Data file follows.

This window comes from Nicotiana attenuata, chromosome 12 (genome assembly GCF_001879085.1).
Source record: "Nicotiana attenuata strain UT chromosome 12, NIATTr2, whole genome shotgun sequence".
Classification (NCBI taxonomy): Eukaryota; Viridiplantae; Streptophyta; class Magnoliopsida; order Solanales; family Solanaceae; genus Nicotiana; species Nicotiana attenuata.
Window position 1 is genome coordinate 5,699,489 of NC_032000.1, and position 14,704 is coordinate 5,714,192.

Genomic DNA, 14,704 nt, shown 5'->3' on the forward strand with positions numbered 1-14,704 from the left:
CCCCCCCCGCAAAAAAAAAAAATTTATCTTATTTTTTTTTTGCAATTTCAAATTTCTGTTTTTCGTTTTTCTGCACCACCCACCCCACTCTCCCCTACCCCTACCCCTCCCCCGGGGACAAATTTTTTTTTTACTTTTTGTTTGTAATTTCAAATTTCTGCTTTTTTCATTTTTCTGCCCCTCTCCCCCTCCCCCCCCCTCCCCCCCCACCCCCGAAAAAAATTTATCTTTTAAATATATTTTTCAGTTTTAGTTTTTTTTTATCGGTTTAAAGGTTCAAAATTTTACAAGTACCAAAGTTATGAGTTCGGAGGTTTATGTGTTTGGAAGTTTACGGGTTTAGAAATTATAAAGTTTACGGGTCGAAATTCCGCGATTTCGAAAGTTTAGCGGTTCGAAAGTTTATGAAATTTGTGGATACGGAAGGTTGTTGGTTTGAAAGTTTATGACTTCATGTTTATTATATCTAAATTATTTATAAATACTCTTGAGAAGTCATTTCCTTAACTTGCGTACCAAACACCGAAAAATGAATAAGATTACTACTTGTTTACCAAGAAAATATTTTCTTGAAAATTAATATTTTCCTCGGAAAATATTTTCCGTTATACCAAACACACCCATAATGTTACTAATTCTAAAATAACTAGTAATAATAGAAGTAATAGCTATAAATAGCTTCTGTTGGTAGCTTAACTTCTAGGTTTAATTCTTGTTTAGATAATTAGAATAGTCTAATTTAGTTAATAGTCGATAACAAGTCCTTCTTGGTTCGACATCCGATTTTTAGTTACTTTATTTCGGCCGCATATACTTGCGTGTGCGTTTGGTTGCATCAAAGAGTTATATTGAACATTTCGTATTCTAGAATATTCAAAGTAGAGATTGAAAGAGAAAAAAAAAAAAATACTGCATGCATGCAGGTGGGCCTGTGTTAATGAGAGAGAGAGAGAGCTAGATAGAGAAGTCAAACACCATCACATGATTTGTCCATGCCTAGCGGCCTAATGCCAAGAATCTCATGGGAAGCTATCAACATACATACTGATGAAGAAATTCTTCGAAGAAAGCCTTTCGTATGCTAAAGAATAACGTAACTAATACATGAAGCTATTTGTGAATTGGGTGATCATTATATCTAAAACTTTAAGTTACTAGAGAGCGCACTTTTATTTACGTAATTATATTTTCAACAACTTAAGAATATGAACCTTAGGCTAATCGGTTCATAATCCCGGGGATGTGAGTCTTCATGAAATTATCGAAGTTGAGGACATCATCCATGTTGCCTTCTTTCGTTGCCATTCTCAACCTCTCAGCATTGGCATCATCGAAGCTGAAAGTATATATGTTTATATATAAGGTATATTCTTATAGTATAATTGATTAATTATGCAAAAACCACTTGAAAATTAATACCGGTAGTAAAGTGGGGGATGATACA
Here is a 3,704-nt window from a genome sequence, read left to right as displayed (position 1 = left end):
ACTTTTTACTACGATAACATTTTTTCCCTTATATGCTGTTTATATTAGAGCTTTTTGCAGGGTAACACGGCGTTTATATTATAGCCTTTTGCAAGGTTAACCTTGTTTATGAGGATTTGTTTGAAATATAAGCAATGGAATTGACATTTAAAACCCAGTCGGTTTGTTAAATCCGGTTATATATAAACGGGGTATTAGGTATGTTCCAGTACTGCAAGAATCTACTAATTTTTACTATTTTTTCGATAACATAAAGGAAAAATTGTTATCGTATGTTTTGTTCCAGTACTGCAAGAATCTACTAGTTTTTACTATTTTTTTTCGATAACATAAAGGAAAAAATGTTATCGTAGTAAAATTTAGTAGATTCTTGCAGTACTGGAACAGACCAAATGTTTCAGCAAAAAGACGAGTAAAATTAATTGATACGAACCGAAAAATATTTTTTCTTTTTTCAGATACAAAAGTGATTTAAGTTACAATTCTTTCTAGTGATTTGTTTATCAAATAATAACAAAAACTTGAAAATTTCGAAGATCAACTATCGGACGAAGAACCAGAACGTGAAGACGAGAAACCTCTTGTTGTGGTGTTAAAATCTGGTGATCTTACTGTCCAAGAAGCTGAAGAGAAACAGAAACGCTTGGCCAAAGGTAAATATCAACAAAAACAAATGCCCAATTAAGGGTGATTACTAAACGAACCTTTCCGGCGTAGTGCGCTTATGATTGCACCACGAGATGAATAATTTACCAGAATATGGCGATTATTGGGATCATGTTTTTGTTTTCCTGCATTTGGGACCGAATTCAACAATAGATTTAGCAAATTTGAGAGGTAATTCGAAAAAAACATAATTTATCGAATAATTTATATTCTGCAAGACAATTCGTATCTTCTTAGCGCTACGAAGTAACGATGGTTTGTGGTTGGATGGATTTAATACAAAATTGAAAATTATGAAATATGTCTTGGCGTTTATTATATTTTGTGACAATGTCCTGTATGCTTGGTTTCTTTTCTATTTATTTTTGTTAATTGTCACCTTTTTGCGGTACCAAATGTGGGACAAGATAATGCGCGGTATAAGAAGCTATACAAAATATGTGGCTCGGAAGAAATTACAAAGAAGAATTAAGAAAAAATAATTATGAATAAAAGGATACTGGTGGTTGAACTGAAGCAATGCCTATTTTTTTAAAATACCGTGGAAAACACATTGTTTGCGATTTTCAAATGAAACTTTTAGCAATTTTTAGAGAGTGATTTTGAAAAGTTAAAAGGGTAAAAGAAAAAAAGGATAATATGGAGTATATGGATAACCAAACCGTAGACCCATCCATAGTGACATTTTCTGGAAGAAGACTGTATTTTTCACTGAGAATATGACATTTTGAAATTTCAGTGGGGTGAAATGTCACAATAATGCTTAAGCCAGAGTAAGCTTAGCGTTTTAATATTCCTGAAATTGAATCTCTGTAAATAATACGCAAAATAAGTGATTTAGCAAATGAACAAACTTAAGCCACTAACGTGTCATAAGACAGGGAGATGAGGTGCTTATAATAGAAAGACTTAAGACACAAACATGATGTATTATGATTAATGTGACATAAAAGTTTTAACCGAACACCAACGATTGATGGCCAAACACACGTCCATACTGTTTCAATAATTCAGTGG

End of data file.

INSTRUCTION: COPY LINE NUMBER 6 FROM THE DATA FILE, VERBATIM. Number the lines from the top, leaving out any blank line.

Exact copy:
CCCCCCCCGCAAAAAAAAAAAATTTATCTTATTTTTTTTTTGCAATTTCAAATTTCTGTTTTTCGTTTTTCTGCACCACCCACCCCACTCTCCCCTACCCCTACCCCTCCCCCGGGGACAAATTTTTTTTTTACTTTTTGTTTGTAATTTCAAATTTCTGCTTTTTTCATTTTTCTGCCCCTCTCCCCCTCCCCCCCCCTCCCCCCCCACCCCCGAAAAAAATTTATCTTTTAAATATATTTTTCAGTTTTAGTTTTTTTTTATCGGTTTAAAGGTTCAAAATTTTACAAGTACCAAAGTTATGAGTTCGGAGGTTTATGTGTTTGGAAGTTTACGGGTTTAGAAATTATAAAGTTTACGGGTCGAAATTCCGCGATTTCGAAAGTTTAGCGGTTCGAAAGTTTATGAAATTTGTGGATACGGAAGGTTGTTGGTTTGAAAGTTTATGACTTCATGTTTATTATATCTAAATTATTTATAAATACTCTTGAGAAGTCATTTCCTTAACTTGCGTACCAAACACCGAAAAATGAATAAGATTACTACTTGTTTACCAAGAAAATATTTTCTTGAAAATTAATATTTTCCTCGGAAAATATTTTCCGTTATACCAAACACACCCATAATGTTACTAATTCTAAAATAACTAGTAATAATAGAAGTAATAGCTATAAATAGCTTCTGTTGGTAGCTTAACTTCTAGGTTTAATTCTTGTTTAGATAATTAGAATAGTCTAATTTAGTTAATAGTCGATAACAAGTCCTTCTTGGTTCGACATCCGATTTTTAGTTACTTTATTTCGGCCGCATATACTTGCGTGTGCGTTTGGTTGCATCAAAGAGTTATATTGAACATTTCGTATTCTAGAATATTCAAAGTAGAGATTGAAAGAGAAAAAAAAAAAAATACTGCATGCATGCAGGTGGGCCTGTGTTAATGAGAGAGAGAGAGAGCTAGATAGAGAAGTCAAACACCATCACATGATTTGTCCATGCCTAGCGGCCTAATGCCAAGAATCTCATGGGAAGCTATCAACATACATACTGATGAAGAAATTCTTCGAAGAAAGCCTTTCGTATGCTAAAGAATAACGTAACTAATACATGAAGCTATTTGTGAATTGGGTGATCATTATATCTAAAACTTTAAGTTACTAGAGAGCGCACTTTTATTTACGTAATTATATTTTCAACAACTTAAGAATATGAACCTTAGGCTAATCGGTTCATAATCCCGGGGATGTGAGTCTTCATGAAATTATCGAAGTTGAGGACATCATCCATGTTGCCTTCTTTCGTTGCCATTCTCAACCTCTCAGCATTGGCATCATCGAAGCTGAAAGTATATATGTTTATATATAAGGTATATTCTTATAGTATAATTGATTAATTATGCAAAAACCACTTGAAAATTAATACCGGTAGTAAAGTGGGGGATGATACA